Watching the amusing Business Nightmares (BBC2, Monday), the interview with a former senior Polaroid executive stood out. Polaroid is of course a company whose core product simply became obsolete for the mainstream user. He commented: “We weren’t able to see that people wouldn’t want a hard copy print; it sure came as a heck of a surprise that people wouldn’t want one…”
Then he paused and sheepishly admitted “But I don’t either”!
For many, the physical photo album has indeed become quaint, but let’s face it, those physical albums were only rarely looked through anyway. Are their modern digital equivalents viewed more, for all their greater accessibility? Probably, but I suspect there is still only a spike of initial views and then increasingly rare subsequent views.
Some photographs are taken with artistic aspirations, though perhaps pretensions is a more accurate word for the many taken with this intent but in the absence of talent. Others are taken for purely documentary or illustrative purposes in mind, be they journalistic or commercial in nature.
But the majority of photos are simpler snaps; taken to solely to mark a transient experience and commemorate the passages of life’s rituals. The documentary quality of the image is almost irrelevant in these cases; the emotional power of these snaps are nearly all in the acts of taking and sharing the image. I don’t Facebook myself, having an aversion to acquiring yet another time sink, but I’m struck by the avid taking and sharing of images by those who are on such social networking sites. The sharing of a photograph has an interesting dynamic tension: it works to define the sharer’s identity, but simultaneously the highly communal act requires others to pay the photograph attention to render it this definitional power. The photograph can thus be seen as a social transaction between the taker/sharer and the community, where the utility of the transaction is a mutual strengthening of interpersonal ties and roles.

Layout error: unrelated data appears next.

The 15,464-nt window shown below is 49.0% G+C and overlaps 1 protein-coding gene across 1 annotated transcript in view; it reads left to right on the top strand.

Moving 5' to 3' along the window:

This is a similar role to that of photos in their former hard copy incarnations. The leafing through the physical photo album was a ritual done at time of social or emotional need, to remind self and others of their respective roles through a remembrance of the emotional content of times past. This is the mythic power of the photograph, where it is not the content that matters, but the symbolism.
The photo is a conduit to emotional social resonance, similar to ancient folklore passed on through the oral tradition, or engrained ceremonial ritual such as we recently witnessed in the Royal Wedding.
If you have a favourite photo, do you love it for the image, or the emotional memory it evokes?